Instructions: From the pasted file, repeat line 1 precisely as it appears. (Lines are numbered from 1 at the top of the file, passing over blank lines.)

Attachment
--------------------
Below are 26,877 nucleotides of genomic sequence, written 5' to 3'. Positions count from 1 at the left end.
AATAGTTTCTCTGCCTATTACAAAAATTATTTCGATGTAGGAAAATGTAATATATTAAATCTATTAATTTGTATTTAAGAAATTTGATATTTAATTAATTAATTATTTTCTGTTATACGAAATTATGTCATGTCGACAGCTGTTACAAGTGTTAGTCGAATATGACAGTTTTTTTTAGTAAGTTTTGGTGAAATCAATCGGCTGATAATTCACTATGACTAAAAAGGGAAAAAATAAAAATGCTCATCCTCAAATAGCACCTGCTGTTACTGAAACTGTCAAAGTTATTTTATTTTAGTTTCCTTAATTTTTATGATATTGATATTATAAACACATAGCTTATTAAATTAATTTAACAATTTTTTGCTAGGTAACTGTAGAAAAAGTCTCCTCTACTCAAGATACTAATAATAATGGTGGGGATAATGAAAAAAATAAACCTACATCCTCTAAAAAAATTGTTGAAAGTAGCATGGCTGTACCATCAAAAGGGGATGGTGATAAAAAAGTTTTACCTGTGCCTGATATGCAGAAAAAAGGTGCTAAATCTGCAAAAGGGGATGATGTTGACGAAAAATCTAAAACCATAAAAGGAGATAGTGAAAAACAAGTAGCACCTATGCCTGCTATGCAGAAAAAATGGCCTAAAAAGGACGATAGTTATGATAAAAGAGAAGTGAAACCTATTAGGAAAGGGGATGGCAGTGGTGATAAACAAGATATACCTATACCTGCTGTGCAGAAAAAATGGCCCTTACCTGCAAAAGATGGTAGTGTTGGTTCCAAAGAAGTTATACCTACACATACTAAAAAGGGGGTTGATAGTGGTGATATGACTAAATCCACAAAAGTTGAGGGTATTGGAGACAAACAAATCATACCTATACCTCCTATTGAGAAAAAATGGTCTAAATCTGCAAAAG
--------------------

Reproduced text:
Below are 26,877 nucleotides of genomic sequence, written 5' to 3'. Positions count from 1 at the left end.